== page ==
Designers using Field Programmable Gate Arrays (FPGAs) have generally performed hardware debugging and verification for FPGA designs much like they would for other digital hardware designs, using simulation and external test equipment. Due to common SRAM-based FPGA device features such as JTAG interfaces, configuration readback, and reprogrammability, the debugging process for FPGA designs can resemble common software debugging approaches where designs are debugged by executing directly on the target hardware system using debuggers which provide high levels of design observability,
controllability, execution control, and interactivity while presenting high-level, logical views of the designs.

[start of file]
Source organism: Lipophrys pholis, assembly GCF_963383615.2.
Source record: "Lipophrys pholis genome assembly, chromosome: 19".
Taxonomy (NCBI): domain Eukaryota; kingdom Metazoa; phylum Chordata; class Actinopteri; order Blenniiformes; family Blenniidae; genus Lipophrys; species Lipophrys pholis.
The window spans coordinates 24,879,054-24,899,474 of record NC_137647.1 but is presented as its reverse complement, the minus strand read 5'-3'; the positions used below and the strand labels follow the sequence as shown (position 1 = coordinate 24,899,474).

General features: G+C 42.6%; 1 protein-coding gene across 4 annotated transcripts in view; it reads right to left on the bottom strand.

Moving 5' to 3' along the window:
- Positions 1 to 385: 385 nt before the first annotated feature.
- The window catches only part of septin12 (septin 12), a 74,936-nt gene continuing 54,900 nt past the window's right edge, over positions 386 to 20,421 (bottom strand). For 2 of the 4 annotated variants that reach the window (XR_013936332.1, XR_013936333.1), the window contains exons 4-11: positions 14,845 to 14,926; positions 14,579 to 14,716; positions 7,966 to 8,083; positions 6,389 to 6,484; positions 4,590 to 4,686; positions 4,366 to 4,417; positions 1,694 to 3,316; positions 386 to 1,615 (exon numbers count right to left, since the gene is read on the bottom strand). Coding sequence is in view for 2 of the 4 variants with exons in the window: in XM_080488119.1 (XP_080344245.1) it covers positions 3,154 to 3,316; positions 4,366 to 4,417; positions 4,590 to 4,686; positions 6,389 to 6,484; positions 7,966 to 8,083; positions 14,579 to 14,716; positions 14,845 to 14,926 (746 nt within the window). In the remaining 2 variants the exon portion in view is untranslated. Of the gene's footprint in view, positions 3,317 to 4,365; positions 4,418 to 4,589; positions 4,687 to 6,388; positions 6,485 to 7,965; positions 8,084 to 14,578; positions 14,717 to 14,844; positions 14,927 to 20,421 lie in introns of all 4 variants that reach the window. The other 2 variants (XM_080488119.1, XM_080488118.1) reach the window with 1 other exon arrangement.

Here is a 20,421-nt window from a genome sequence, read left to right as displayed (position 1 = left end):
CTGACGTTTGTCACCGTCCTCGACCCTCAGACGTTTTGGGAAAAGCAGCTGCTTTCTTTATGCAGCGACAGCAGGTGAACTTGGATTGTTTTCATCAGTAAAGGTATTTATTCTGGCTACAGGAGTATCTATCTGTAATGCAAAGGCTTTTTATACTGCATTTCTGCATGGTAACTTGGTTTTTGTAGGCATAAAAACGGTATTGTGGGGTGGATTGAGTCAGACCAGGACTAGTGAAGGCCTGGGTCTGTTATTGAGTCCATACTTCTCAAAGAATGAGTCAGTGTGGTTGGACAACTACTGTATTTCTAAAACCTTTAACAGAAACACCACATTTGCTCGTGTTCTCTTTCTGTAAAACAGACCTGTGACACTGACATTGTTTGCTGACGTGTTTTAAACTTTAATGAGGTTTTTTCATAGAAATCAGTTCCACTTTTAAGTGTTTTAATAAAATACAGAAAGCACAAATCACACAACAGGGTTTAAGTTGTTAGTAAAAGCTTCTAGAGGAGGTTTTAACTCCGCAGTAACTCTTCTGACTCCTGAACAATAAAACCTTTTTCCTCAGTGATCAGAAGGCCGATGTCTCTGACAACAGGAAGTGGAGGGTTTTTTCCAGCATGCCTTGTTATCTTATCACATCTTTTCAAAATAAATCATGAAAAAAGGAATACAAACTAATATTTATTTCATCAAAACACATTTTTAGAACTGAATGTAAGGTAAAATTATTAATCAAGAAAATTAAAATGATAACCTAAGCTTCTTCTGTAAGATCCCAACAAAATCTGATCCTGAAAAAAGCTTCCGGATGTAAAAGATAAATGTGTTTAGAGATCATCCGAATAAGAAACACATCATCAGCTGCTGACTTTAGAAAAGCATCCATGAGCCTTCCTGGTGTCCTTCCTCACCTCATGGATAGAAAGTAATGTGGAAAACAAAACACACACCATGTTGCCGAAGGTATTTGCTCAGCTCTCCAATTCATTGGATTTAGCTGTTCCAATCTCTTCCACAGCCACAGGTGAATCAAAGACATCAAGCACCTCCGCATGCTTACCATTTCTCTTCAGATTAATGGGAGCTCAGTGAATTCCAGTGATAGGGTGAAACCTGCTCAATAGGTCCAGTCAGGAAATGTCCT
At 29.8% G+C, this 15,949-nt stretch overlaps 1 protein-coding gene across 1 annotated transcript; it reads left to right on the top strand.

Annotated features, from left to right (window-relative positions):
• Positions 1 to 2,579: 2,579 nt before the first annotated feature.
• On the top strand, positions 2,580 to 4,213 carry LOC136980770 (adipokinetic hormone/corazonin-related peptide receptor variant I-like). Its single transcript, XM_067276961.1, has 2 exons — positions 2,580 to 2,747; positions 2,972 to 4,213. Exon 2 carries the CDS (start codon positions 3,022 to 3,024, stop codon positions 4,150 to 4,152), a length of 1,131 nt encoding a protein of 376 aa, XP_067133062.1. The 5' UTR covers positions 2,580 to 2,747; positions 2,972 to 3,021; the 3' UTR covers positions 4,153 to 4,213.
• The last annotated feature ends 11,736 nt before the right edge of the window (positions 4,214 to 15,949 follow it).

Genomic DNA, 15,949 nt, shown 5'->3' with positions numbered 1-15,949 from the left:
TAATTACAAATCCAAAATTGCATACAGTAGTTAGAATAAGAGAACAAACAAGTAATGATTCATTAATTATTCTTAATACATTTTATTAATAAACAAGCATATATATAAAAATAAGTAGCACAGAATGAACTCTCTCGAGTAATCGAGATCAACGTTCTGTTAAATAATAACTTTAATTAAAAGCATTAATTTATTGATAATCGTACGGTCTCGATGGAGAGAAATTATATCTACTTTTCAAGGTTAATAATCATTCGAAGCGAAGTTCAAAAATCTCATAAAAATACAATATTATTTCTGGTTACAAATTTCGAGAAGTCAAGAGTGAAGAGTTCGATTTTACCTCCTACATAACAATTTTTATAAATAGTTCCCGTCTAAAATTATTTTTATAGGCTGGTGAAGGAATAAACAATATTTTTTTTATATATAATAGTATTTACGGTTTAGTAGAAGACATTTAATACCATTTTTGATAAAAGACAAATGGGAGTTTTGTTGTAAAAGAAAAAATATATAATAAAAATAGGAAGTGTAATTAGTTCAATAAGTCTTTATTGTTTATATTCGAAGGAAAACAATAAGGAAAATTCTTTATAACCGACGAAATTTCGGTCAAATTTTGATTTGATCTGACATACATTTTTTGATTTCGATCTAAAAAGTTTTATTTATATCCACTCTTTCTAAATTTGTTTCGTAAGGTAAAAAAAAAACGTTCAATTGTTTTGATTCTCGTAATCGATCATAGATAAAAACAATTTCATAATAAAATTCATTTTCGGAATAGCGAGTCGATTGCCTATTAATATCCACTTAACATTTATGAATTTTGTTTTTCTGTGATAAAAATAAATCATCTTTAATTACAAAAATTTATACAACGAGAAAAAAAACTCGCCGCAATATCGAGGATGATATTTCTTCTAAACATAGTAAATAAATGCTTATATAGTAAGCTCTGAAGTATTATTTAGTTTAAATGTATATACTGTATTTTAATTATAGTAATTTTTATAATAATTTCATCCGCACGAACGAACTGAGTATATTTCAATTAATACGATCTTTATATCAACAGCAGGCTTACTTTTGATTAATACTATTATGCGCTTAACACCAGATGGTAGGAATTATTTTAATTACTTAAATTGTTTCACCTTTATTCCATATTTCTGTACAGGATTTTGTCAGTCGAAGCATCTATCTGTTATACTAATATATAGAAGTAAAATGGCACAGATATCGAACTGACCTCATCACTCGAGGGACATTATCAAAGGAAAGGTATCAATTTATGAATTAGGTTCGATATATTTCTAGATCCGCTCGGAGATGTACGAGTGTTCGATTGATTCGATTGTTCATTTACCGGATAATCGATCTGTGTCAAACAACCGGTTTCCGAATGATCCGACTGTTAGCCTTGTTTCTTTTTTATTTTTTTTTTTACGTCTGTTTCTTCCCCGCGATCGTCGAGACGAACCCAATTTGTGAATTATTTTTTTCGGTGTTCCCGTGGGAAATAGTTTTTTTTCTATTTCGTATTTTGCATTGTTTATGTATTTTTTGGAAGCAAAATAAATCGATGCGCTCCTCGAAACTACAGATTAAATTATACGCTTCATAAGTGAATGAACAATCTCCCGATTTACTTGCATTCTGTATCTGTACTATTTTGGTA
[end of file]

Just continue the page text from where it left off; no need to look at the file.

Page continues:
This dissertation demonstrates that such a hardware debugging system is possible for FPGA-based designs by developing such a system for FPGA-based custom computing machines (FCCMs) using the JHDL design environment and other tools such as JBits and JRoute. This dissertation also demonstrates the use of FPGA configuration readback for providing FPGA design observability support for hardware debuggers as well as the use of design modification or instrumentation to improve design observability, controllability, and execution control. The most notable of these design instrumentation or modification techniques are: design-level scan, which provides complete design observability and ontrollability; bitstream-modifiable embedded logic analyzers, which provide quickly configurable, localized observability; and bitstream modification for the interactive controllability of an FPGA designís state.